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Elise's Winter Running Tips Posted on December 23, 2013

For many runners, the winter season is a time for rest. A lot of runners consider winter to be the “off” season, the time between fall and spring races.

But I’m different. I prefer to run right through the winter and take time off in the summer, when the heat and humidity keep me from being motivated to leave the comforts of air conditioning.

So if you’re like me, and you find running in the summer to be a drag, consider doing your training in the winter! There are many great reasons to train the winter: getting outdoors during the holiday season can be a great escape from the stresses of the season; running in the snow is a magical experience; it’s a lot easier to stay warm in the winter than it is to stay cool on a hot summer day!

If you’ve never called yourself a winter runner, fear not. Here are a few tips to get yourself out the door on the next snowy day:

Get the right gear

Every winter runner needs the right gear. You should have at least one pair of running tights, and another pair of heavier sweatpants that fit over your tights. Most days you’ll be fine just wearing the tights, but on really cold days, you’ll be happy to have that extra layer.

On top, you’ll want to wear a tech shirt that wicks moisture away from your body, as well as a coat to layer on top. I have two fleeces that I alternate between, and sometimes I’ll throw a lighter jacket on top of that if I want an extra layer of warmth.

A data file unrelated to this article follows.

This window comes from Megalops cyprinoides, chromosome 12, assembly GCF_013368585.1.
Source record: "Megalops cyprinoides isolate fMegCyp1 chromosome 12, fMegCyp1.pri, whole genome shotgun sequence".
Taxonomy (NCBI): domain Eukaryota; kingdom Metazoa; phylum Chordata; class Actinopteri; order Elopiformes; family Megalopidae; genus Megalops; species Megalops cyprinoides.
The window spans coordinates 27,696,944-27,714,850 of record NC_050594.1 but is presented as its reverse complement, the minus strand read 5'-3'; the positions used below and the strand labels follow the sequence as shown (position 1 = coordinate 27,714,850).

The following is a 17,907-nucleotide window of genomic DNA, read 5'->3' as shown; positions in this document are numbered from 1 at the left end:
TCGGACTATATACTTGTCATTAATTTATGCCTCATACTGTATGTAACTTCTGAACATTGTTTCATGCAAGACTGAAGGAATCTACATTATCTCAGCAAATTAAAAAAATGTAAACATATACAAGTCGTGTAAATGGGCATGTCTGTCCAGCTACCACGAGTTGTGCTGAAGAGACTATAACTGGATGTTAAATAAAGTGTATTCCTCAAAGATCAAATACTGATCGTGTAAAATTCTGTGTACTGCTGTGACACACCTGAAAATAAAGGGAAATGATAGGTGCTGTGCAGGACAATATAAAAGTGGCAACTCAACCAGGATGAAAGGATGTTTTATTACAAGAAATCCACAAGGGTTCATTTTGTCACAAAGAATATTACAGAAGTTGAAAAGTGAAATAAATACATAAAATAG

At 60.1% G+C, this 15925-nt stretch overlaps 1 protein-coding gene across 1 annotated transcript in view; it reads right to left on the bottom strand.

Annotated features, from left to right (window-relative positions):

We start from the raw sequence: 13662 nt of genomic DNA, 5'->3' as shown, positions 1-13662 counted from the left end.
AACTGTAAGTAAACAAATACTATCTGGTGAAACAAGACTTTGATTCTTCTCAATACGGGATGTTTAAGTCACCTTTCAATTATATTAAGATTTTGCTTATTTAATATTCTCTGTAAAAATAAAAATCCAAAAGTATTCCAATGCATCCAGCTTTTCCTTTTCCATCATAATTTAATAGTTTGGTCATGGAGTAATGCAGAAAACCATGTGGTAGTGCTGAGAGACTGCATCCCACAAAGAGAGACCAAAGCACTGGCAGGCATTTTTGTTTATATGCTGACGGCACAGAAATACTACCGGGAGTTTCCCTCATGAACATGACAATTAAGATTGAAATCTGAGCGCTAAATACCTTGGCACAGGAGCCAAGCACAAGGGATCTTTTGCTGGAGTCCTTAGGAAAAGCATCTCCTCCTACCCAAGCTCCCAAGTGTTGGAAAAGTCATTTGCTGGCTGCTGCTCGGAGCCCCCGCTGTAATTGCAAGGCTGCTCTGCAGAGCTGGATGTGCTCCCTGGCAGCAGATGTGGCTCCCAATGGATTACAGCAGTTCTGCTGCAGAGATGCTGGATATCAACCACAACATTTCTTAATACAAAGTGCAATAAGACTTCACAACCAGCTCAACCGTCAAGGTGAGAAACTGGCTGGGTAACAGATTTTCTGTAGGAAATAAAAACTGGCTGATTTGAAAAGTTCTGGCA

Finally, you’ll need gloves and something to cover your ears, whether that’s a hat or a headband.

Once you get used to running outdoors, you’ll figure out what combination of gear works for you. Be sure to check the weather before you head out, and note the temperature and how you warm you felt on your run, and adjust your wardrobe accordingly in the future.

Consider your route

In the summer, trails and sidewalks are all clear for you to run on, but in the winter, these same paths can be icy! If it’s snowy or icy where you live, take it slow on the sidewalk or park trail until you know that you’ve got good footing.

Or, even better, consider running on the roads, which are usually plowed and salted, leaving them clear for cars—and runners.

Remember, you’ll warm up eventually

It usually takes me about 10 minutes to really start to feel warm on a winter run, no matter the temperature. So use the “just-get-out-the-door” rule: run for 10 minutes, and if you’re not yet starting to warm up, feel free to turn back around. But I’d bet that won’t be a problem.

Don’t forget to drink

Just because you might not be sweating as much doesn’t mean you don’t need water! Make sure you’re drinking some water during runs longer than thirty minutes, even if it’s just a sip or two. If cold water doesn’t appeal to you, heat it up before you fill up your water bottle and it’ll be nice and warm when you take a drink.


Running in the winter is a great opportunity to get out of the house during the dreariness of the season! Take a chance and try out some winter running today.


                               (Me running a winter 5-mile race last January. I was nice and warmed up by this point.)




*Elise Moser is a freelance blogger for the More Miles More Smiles team!*




by Mark Spewak

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